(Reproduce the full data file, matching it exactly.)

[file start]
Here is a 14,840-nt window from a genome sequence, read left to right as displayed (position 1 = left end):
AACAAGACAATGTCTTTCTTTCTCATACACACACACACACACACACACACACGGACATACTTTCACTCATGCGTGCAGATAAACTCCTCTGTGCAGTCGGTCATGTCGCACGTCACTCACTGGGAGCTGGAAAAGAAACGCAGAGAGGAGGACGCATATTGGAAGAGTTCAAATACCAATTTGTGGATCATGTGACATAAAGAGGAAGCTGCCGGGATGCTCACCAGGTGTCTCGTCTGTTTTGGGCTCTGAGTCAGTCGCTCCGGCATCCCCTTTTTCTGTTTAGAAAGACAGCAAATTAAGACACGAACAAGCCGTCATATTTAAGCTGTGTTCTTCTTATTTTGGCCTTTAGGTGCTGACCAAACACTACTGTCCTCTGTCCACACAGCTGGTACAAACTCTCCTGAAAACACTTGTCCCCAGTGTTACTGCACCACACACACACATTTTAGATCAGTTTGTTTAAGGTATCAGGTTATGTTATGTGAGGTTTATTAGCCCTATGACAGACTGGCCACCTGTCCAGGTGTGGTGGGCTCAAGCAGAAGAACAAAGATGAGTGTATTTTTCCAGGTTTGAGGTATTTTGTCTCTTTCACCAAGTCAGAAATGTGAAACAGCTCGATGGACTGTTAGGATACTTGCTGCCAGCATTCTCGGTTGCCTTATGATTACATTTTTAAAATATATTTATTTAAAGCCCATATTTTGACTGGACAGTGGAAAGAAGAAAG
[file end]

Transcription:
Here is a 14,840-nt window from a genome sequence, read left to right as displayed (position 1 = left end):
AACAAGACAATGTCTTTCTTTCTCATACACACACACACACACACACACACACGGACATACTTTCACTCATGCGTGCAGATAAACTCCTCTGTGCAGTCGGTCATGTCGCACGTCACTCACTGGGAGCTGGAAAAGAAACGCAGAGAGGAGGACGCATATTGGAAGAGTTCAAATACCAATTTGTGGATCATGTGACATAAAGAGGAAGCTGCCGGGATGCTCACCAGGTGTCTCGTCTGTTTTGGGCTCTGAGTCAGTCGCTCCGGCATCCCCTTTTTCTGTTTAGAAAGACAGCAAATTAAGACACGAACAAGCCGTCATATTTAAGCTGTGTTCTTCTTATTTTGGCCTTTAGGTGCTGACCAAACACTACTGTCCTCTGTCCACACAGCTGGTACAAACTCTCCTGAAAACACTTGTCCCCAGTGTTACTGCACCACACACACACATTTTAGATCAGTTTGTTTAAGGTATCAGGTTATGTTATGTGAGGTTTATTAGCCCTATGACAGACTGGCCACCTGTCCAGGTGTGGTGGGCTCAAGCAGAAGAACAAAGATGAGTGTATTTTTCCAGGTTTGAGGTATTTTGTCTCTTTCACCAAGTCAGAAATGTGAAACAGCTCGATGGACTGTTAGGATACTTGCTGCCAGCATTCTCGGTTGCCTTATGATTACATTTTTAAAATATATTTATTTAAAGCCCATATTTTGACTGGACAGTGGAAAGAAGAAAG